“Questioning one’s beliefs requires courage. As the late, great Christian singer/songwriter Rich Mullins stated so beautifully in his song “Creed,” “…I believe what I believe/Is what makes me what I am.” If his assertion is a universal truth, the simple act of questioning your beliefs has the potential to strip away your very essence. The process may entail discarding some or all of your beliefs and spiritual constructs, such as God, saints, angels, Heaven and Hell, as well as adopting new ones that are completely alien to you. Moreover, the Seeker’s path can be agonizingly lonely. Leaving the religion in which you were raised can eliminate a support system that you may have taken for granted, including clergy and congregants, family and friends. It may even lead to being ostracized by those same people, including loved ones who believe that abandoning your faith will condemn your soul to eternal damnation.
In light of all this, why would anyone choose to embark on such a spiritual journey? While everyone has a different answer to that question, some common reasons include:
● Rejection of the premise that the Bible or other religious texts were divinely inspired or are the “literal Word of God”
● Repudiation of doctrines that you find personally objectionable or abhorrent, such as the inequality of women in many religions, condemnation of homosexuality and gay marriage or the assertion that anyone who doesn’t subscribe to their specific theology will be damned
● A sense that your current religion’s theology doesn’t resonate with your innate belief system. For example: The concept of being “saved” would be meaningless to someone who doesn’t believe that mankind requires salvation.
● Aversion to organized religion
● Exposure to other faiths and belief systems through education, social contacts, travel, the media and the internet Every spiritual journey is unique and intensely personal.” ~Judie Sigdel and Shu-Hsien Lee
In many cases, it is a realization that we need to question our beliefs that is the first step in our spiritual awakening process. But when that isn’t the first thing that sends us on a path of enlightenment, it is an important step in awakening. Some will say that the only things they believe are those which are true. Both spiritual and psychological studies say otherwise.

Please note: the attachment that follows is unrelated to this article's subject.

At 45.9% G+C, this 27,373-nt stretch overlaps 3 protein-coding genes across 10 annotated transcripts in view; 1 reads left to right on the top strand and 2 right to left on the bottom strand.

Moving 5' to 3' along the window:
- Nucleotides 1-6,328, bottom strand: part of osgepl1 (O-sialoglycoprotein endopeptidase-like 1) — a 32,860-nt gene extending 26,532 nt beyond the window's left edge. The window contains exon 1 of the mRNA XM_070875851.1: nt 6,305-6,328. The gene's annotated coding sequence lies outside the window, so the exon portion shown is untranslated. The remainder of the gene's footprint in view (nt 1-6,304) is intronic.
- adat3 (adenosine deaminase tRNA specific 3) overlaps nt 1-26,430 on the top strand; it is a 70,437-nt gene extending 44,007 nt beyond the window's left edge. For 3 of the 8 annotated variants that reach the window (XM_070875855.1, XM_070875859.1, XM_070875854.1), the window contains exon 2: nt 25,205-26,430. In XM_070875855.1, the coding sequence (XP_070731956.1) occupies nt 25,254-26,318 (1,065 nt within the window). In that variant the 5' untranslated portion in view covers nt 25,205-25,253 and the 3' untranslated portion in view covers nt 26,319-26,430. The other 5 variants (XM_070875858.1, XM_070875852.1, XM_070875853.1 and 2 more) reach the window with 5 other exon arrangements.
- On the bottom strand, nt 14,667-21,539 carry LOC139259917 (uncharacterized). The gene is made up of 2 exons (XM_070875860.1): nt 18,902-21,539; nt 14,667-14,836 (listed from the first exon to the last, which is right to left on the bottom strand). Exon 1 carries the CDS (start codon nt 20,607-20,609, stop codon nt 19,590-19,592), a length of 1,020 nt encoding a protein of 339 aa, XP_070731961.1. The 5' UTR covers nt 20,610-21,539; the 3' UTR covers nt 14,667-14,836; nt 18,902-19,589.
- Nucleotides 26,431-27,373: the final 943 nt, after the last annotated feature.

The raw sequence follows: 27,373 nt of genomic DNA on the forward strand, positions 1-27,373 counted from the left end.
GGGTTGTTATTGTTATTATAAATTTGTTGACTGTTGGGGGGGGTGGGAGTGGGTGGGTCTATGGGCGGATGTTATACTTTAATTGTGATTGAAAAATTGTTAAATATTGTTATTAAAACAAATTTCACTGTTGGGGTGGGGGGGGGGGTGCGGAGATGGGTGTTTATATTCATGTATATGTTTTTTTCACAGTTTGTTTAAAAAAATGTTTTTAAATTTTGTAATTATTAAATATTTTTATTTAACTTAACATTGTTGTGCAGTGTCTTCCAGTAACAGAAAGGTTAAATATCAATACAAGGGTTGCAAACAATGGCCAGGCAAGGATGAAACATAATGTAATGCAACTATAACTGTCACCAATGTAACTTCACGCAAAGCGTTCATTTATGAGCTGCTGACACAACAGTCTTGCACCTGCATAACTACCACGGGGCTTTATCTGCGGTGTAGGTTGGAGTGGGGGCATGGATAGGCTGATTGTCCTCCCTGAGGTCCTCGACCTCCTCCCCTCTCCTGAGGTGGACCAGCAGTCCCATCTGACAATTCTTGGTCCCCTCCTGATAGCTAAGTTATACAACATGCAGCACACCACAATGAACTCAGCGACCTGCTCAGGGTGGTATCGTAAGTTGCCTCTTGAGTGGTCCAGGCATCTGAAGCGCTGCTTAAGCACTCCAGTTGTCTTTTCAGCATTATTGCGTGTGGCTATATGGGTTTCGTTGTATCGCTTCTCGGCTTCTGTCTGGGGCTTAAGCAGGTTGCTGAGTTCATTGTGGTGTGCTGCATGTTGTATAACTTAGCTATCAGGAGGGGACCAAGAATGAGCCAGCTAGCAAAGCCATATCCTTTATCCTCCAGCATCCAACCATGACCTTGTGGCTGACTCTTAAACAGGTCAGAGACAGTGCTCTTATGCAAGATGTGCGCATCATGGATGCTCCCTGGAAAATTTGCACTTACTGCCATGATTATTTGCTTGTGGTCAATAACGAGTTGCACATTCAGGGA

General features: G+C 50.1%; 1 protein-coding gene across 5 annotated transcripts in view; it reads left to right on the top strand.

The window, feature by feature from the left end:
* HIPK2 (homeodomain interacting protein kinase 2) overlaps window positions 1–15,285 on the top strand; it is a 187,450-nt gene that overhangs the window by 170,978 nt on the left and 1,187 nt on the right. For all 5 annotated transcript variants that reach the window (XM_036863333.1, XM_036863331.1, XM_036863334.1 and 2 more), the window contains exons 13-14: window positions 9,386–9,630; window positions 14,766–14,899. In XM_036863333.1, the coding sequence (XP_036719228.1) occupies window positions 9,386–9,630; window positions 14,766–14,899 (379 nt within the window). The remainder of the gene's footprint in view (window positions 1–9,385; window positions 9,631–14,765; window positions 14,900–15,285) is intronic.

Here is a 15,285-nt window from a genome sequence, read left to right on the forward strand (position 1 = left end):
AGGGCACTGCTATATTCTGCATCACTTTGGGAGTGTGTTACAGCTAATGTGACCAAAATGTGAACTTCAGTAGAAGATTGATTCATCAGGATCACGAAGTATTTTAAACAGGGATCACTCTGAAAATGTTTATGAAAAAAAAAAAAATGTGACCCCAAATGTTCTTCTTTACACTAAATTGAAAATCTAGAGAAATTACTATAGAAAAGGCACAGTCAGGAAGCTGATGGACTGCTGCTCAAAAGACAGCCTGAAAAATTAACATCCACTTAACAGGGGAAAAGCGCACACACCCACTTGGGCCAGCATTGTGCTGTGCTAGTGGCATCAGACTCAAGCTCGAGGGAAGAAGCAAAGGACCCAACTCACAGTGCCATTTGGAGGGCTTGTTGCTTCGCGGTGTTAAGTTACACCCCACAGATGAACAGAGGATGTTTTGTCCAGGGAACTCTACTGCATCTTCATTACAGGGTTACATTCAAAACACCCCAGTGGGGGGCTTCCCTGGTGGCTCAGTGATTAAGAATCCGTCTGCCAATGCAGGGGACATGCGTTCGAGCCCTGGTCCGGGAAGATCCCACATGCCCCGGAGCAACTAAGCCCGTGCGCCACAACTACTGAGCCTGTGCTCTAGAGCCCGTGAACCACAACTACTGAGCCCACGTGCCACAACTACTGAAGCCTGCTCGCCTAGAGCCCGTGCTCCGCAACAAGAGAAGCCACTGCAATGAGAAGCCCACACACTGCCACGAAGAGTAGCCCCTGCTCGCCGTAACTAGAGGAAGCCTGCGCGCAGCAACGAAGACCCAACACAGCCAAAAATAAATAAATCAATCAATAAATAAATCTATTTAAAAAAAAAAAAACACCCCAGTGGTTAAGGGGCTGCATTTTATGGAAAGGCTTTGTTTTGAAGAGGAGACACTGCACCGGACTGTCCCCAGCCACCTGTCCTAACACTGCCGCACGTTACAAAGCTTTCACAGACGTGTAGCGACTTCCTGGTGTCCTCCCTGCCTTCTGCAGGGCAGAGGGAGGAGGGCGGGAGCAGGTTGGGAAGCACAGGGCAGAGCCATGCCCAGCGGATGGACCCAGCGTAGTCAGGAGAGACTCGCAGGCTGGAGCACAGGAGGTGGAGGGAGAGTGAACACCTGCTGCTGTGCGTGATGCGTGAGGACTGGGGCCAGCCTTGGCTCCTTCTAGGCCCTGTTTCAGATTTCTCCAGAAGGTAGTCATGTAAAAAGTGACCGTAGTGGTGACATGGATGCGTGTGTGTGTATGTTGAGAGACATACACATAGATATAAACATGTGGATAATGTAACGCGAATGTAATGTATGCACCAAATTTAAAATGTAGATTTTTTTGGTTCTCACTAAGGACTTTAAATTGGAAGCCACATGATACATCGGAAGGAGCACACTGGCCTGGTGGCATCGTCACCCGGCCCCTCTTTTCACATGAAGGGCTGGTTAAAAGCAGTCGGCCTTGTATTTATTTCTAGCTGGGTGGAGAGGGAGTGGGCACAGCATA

Even if we are not aware of them, we have far more beliefs than we realize. It is not just beliefs about religion and politics. We have many beliefs that we don’t even think of as such.
Our everyday beliefs are just as much a part of the problem of being limited by beliefs as major ones. We loved to sing when we were small children. At some point, however, we may have been told that our singing was bad. Maybe more than one person said that. It is now recorded in our subconscious mind and we believe it completely, even if it isn’t true. So you now avoid singing in front of others.
You may have been told in art class in grade school that your art left much to be desired. With good art lessons, you could have become a good artist. But you accepted the teacher’s opinion and it became a belief. So you didn’t study art even though it was something you enjoyed.
Some other things we might hear that become everyday beliefs include: “Your not pretty enough to be a cheerleader,” “Your not strong enough to be on the football team,” “You dress like a homeless person,” or “Your too lazy to ever make anything of yourself”. The people who say these things don’t realize they are programming beliefs into your subconscious mind, but they are. These beliefs, as with the major ones, need to be reevaluated if we wish to become spiritual. We may not have to get rid of all such limiting beliefs, but the more we remove, the fewer obstacles we have to jump over.
It is commonly taught in psychology that in order to change our limiting beliefs, we must first dig down into the subconscious and find them all. But there is some strong evidence that this is not truly necessary.
As a retired software engineer, I can assure you that it isn’t always necessary to know why a computer program is not doing what you want it too. Sometimes, the best way to fix it is to simply replace it with a new program. There is evidence that the same idea works with the subconscious mind. This method is usually a lot faster than digging into the existing beliefs/programs and fixing them.
Suppose you believe that you are a poor singer. Using visualization, you could practice seeing yourself singing in front of others, and they think you are a good singing. If you can do this convincingly, this program will eventually replace the false belief.
Perhaps you have a fear of public speaking. This may be because of some incident that happened when you were just a child and you don’t remember it. You don’t have to know why you have the belief if you can simply replace it through visualization. This has been scientifically proven to work. But sometimes, we can’t get rid of these long-held beliefs by ourselves. We may have to get assistance from a hypnotist or a form of applied Kinesiology. I have personally found the programs of Psych-K to work well. I took one of their basic seminars to rid myself of a fear of heights and it worked well.